Recently at a college conference in NYC I was asked to speak to young students wanting to break into the media and entertainment industry. Here are the 10 tips I shared with them.
1. Be unique. Not different. We already have a Steven Spielberg and Meryl Streep. Who are you and what talents, personality, and perspective can you bring to the industry? Each of us have different parents and life experiences. List them and find your unique niche. Being different is not enough. We’re all different, but being unique means you understand how to use your God given life and talents for His purposes. Read the book, One Big Thing – Discovering What You Were Born to Do, by Phil Cooke (yes, he is my husband).
2. Now rate unique talents and skills from 1-10. The industry is collaborative. You need lots of people with many talents to complete projects. Knowing a bit about each job is essential but you can’t be great at all of them. What are you great at doing – #10? Focus on that – that’s what people pay for – 9’s and 10’s. They don’t pay for 4’s and 5’s. You may hear that you need to work on the lower #’s- but I think that’s a waste of time. Know a bit about each position as you may have to do some work with them as you climb the latter, but stay focused on your higher skills and talents. Don’t get distracted.
3. Don’t pursue what you love, pursue what you hate. The thing that God’s put you on the earth to do may be something you need to fix. Your misery is your ministry. If you hate how romantic movies are made then write a new one. If you hate how a DP shoots horror films – fix it. Do you hate that there are sexual predators for children in the world? Then create a media project that exposes them. Your media skills are tools for you to use to create and be used of God to change the world. What do you hate? Your passion for what you hate will propel you to your life’s purpose. Check our the life of Lilias Trotter. There’s a great documentary on her life called, Many Beautiful Things. She’s a great example of finding your purpose and pursuing what God has for you rather than what you think would be a life fulfilling career.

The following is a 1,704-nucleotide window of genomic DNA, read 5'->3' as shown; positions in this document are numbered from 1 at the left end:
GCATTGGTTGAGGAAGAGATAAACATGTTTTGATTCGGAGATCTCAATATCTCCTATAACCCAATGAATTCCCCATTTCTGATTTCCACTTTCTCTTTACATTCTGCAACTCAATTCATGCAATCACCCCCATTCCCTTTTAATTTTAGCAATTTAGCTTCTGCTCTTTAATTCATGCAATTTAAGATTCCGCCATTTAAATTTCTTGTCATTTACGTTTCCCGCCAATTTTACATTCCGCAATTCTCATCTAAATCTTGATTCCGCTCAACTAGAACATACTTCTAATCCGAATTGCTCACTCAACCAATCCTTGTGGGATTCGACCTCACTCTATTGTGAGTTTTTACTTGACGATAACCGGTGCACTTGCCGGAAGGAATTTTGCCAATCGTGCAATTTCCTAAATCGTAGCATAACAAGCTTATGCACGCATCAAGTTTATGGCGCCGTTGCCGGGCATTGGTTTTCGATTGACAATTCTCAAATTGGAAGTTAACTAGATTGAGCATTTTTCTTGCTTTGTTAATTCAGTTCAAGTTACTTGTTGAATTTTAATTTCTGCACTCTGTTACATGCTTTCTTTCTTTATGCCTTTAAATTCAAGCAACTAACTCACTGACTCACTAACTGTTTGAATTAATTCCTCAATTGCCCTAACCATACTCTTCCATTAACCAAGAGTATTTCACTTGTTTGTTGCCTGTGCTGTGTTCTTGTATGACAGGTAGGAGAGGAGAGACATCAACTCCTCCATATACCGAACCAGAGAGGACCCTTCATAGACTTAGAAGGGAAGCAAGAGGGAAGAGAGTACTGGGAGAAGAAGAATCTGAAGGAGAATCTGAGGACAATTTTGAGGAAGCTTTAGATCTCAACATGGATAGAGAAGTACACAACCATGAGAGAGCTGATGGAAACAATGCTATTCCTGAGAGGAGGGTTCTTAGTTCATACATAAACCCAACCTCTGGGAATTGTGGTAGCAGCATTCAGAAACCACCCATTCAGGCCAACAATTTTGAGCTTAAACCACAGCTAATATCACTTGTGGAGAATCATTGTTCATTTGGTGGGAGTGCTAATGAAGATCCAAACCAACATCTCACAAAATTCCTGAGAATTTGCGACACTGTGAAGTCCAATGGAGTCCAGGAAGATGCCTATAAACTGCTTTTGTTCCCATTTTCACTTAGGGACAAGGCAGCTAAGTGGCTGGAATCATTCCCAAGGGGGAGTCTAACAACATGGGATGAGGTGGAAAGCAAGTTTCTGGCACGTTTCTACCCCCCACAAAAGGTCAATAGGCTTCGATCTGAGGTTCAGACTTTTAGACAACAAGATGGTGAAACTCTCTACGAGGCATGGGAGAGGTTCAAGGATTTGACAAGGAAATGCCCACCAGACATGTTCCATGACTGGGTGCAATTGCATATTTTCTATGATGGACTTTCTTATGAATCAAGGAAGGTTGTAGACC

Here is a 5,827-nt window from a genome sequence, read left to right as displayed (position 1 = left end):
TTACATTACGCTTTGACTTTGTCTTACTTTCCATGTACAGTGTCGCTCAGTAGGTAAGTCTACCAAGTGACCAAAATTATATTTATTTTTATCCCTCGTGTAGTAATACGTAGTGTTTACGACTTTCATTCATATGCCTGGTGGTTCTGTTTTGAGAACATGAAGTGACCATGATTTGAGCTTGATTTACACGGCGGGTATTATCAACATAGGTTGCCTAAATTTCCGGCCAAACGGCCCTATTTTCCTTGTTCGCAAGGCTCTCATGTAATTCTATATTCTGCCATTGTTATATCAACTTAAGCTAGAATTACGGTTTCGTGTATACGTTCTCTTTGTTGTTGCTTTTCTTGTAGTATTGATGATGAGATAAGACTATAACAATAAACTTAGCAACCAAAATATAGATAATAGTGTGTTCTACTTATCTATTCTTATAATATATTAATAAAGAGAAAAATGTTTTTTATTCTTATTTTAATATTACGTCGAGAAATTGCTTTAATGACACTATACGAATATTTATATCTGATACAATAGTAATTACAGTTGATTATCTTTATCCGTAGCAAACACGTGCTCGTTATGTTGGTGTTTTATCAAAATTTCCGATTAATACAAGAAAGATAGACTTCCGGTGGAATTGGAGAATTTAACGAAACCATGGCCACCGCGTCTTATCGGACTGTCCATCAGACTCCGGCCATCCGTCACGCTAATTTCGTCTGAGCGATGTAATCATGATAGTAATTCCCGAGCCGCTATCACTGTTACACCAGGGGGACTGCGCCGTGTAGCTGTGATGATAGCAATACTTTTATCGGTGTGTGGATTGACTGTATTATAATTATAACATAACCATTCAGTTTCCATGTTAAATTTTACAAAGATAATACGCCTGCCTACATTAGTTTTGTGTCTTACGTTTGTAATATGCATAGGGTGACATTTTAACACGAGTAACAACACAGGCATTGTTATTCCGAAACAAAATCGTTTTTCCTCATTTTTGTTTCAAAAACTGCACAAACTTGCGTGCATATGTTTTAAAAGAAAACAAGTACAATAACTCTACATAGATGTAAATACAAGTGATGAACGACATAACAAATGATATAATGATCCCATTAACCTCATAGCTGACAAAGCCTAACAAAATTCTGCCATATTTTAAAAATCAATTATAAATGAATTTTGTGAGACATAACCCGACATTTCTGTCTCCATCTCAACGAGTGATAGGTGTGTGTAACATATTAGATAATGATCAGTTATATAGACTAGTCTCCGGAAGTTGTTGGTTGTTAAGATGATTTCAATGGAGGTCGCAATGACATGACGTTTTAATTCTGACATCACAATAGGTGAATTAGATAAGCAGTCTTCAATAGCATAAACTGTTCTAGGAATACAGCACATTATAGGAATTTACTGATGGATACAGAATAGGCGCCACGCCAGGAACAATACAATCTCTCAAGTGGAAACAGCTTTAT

4. Be ready with your elevator pitch at all times and all places. Holly Hunter got stuck in an elevator with the writer Beth Henley in NYC and literally got her 1st job that ignited her career. You know you have to have an elevator pitch but are you practicing it? It’s one thing to know it and another to intelligently state it. You will only get it out and sound intelligent if you practice. Remember it’s a pitch. You will pitch projects all your career and if you can’t pitch yourself you’ll never be able to pitch a project well. Practice- Practice – Practice!